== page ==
Gregory Alan Isakov and his dedicated audience, bathed in blue.
Judging by folkie troubadour Gregory Alan Isakov
's reaction to finding a sold-out venue on his first visit to Spokane, there are probably few better feelings for a musician than realizing your songs are finding their way to places you've never been.
Isakov's songs reflect his life spent on the move, from his native South Africa to Philadelphia and eventually Colorado — along with years of touring with both his band and solo — and while they can be sad, delicate things, his live show proved anything but. Playing solo other than a few songs when he was accompanied by opener Laurie Shook or guitarist Justin Landis, Isakov smiled often and joked constantly between songs, explaining that the Bartlett audience was hearing the sparse "kitchen versions" of tunes he often writes on the Colorado farm where he lives when not on the road.
"I have never spoken this much on stage before, in my entire life!" Isakov exclaimed a few songs into his hour-plus set, but that's hard to believe given his ease telling stories about the evolution of songs like show-opener "She Always Takes It Black" and its follow-up "Amsterdam."
After those two tunes, he announced he'd start taking requests since it was his first trip to Spokane, and the rest of the night was full of shouts for songs spanning his 10 years or so putting out albums, most recently 2013's The Weatherman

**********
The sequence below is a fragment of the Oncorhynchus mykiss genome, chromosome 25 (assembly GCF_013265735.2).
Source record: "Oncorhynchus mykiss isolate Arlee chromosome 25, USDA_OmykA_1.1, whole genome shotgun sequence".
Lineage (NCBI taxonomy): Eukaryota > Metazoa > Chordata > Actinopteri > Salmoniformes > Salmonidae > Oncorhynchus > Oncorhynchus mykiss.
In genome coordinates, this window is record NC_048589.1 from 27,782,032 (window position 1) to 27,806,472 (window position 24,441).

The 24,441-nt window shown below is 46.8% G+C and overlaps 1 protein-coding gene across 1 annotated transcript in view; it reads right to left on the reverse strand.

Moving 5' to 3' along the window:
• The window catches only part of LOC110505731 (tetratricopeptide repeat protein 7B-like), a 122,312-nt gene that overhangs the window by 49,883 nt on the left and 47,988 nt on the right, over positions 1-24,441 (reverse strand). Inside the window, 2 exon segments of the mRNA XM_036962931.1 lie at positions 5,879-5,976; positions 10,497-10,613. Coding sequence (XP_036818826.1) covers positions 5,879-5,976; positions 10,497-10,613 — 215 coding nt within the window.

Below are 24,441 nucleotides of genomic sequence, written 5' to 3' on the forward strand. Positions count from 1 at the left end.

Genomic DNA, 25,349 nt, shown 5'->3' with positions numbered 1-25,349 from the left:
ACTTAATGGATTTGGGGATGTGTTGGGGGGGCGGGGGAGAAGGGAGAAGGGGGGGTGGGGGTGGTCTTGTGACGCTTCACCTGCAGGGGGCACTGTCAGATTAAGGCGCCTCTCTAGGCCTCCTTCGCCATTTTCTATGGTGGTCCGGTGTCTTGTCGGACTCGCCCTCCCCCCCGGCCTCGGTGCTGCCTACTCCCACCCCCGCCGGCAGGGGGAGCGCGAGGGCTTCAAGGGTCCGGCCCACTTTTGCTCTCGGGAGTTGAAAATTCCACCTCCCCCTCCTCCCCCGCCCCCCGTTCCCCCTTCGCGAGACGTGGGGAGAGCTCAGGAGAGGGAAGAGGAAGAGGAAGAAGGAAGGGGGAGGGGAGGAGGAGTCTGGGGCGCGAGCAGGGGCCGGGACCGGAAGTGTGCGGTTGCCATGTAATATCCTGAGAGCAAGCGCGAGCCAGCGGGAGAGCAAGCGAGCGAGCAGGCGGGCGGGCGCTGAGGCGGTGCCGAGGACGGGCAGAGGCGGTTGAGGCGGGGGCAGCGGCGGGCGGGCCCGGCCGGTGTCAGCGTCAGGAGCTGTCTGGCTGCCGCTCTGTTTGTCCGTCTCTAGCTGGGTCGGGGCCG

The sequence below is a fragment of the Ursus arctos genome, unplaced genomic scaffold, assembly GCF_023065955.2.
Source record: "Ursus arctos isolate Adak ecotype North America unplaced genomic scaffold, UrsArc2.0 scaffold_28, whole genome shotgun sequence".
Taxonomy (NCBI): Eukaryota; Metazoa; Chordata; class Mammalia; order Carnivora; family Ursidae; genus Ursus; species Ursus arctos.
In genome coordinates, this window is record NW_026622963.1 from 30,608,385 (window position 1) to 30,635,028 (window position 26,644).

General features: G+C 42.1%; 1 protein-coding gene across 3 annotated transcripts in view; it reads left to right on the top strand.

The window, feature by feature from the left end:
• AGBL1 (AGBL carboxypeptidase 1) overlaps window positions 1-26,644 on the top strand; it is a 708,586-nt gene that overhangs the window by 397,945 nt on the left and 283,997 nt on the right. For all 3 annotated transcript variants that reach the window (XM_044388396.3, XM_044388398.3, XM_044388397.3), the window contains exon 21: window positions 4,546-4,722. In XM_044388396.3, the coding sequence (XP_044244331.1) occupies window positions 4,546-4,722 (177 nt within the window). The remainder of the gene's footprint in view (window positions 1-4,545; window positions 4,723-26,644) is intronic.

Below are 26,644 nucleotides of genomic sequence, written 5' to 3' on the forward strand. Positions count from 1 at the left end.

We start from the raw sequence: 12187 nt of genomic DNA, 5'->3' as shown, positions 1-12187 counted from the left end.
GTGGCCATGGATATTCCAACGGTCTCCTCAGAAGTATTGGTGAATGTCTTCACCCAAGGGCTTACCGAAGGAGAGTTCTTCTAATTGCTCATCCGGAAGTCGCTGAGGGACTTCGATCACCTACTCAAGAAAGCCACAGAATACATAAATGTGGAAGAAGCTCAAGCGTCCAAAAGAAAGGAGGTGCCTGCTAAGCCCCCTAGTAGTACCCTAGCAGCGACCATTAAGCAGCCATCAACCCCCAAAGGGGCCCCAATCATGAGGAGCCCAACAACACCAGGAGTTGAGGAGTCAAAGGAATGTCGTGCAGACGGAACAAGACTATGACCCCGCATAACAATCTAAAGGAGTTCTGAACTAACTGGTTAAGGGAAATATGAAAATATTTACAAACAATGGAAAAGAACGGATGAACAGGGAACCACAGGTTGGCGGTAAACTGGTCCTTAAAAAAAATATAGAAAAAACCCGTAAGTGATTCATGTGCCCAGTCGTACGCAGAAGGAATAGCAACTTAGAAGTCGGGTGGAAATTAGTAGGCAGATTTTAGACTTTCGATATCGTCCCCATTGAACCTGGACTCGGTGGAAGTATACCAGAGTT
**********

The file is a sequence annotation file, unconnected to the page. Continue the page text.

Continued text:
. Hearing his song titles shouted at him seemed to take him aback, as Isakov said "Thank you for knowing my songs. I'm kind of blown away right now."
"Big Black Car" he introduced with a story about its use in a Canadian McDonald's commercial, and how he took the money and donated it to sustainable farming charities. During "Evelyn," he tried to deliver a short guitar solo on his acoustic, only to flub it and exclaim mid-song "When I have the band, we usually rock that part out. Then I realized it's just me up here."
Shook joined him to supply some banjo and harmony vocals on "Time Will Tell" and "The Stable Song," and while the added sounds gave Isakov's songs some added dimension, he was best when he was on stage alone. Although, it was a striking moment when guitarist Landis (Marshall McLean Band) joined him for "The Universe" and Isakov had the venue put the room into complete darkness. The silent reverence offered by the crowd during that song was unforgettable.
Among the other highlights Thursday were "O' City Lights" and "Second Chances." While the show was relatively brief, the crowd was entranced by the songs, and totally into Isakov's charming between-song banter. No matter how dark the subject matter on some songs, there was no denying the joyous vibe in the room among fans who had clearly waited a while to see him in person.
Maybe next time he'll bring the band; I know I'd like to hear the songs taken out of the kitchen and given their full sonic treatment.